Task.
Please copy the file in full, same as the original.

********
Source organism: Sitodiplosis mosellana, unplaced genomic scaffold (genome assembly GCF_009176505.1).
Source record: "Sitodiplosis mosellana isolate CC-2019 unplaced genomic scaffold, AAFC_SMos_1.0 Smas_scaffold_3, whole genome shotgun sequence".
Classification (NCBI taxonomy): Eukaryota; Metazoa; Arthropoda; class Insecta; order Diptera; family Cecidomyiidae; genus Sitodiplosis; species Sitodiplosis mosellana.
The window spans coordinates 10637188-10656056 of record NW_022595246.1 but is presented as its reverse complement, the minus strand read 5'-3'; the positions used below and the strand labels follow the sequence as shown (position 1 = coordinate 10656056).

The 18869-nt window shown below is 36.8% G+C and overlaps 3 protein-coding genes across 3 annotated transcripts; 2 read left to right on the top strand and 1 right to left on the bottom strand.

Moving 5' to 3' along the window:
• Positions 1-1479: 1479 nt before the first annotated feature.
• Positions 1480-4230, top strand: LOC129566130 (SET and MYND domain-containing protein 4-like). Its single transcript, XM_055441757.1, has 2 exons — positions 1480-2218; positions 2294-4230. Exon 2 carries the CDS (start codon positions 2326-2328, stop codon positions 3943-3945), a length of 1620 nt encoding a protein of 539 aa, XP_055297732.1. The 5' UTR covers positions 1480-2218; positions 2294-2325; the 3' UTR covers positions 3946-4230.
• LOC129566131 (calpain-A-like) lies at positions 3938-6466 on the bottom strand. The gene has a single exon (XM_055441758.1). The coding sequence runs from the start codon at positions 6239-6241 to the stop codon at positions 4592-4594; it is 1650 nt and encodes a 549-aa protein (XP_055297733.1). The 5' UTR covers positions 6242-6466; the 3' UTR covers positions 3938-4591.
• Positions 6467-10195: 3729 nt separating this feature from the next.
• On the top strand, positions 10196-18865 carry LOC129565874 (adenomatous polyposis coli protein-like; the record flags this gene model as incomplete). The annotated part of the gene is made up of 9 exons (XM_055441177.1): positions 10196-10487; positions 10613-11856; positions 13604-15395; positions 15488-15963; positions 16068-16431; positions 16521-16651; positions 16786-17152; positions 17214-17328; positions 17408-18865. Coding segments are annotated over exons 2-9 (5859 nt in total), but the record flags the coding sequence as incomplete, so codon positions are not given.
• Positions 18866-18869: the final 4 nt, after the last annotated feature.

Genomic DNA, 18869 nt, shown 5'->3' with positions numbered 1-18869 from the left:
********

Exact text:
Source organism: Sitodiplosis mosellana, unplaced genomic scaffold (genome assembly GCF_009176505.1).
Source record: "Sitodiplosis mosellana isolate CC-2019 unplaced genomic scaffold, AAFC_SMos_1.0 Smas_scaffold_3, whole genome shotgun sequence".
Classification (NCBI taxonomy): Eukaryota; Metazoa; Arthropoda; class Insecta; order Diptera; family Cecidomyiidae; genus Sitodiplosis; species Sitodiplosis mosellana.
The window spans coordinates 10637188-10656056 of record NW_022595246.1 but is presented as its reverse complement, the minus strand read 5'-3'; the positions used below and the strand labels follow the sequence as shown (position 1 = coordinate 10656056).

The 18869-nt window shown below is 36.8% G+C and overlaps 3 protein-coding genes across 3 annotated transcripts; 2 read left to right on the top strand and 1 right to left on the bottom strand.

Moving 5' to 3' along the window:
• Positions 1-1479: 1479 nt before the first annotated feature.
• Positions 1480-4230, top strand: LOC129566130 (SET and MYND domain-containing protein 4-like). Its single transcript, XM_055441757.1, has 2 exons — positions 1480-2218; positions 2294-4230. Exon 2 carries the CDS (start codon positions 2326-2328, stop codon positions 3943-3945), a length of 1620 nt encoding a protein of 539 aa, XP_055297732.1. The 5' UTR covers positions 1480-2218; positions 2294-2325; the 3' UTR covers positions 3946-4230.
• LOC129566131 (calpain-A-like) lies at positions 3938-6466 on the bottom strand. The gene has a single exon (XM_055441758.1). The coding sequence runs from the start codon at positions 6239-6241 to the stop codon at positions 4592-4594; it is 1650 nt and encodes a 549-aa protein (XP_055297733.1). The 5' UTR covers positions 6242-6466; the 3' UTR covers positions 3938-4591.
• Positions 6467-10195: 3729 nt separating this feature from the next.
• On the top strand, positions 10196-18865 carry LOC129565874 (adenomatous polyposis coli protein-like; the record flags this gene model as incomplete). The annotated part of the gene is made up of 9 exons (XM_055441177.1): positions 10196-10487; positions 10613-11856; positions 13604-15395; positions 15488-15963; positions 16068-16431; positions 16521-16651; positions 16786-17152; positions 17214-17328; positions 17408-18865. Coding segments are annotated over exons 2-9 (5859 nt in total), but the record flags the coding sequence as incomplete, so codon positions are not given.
• Positions 18866-18869: the final 4 nt, after the last annotated feature.

Genomic DNA, 18869 nt, shown 5'->3' with positions numbered 1-18869 from the left: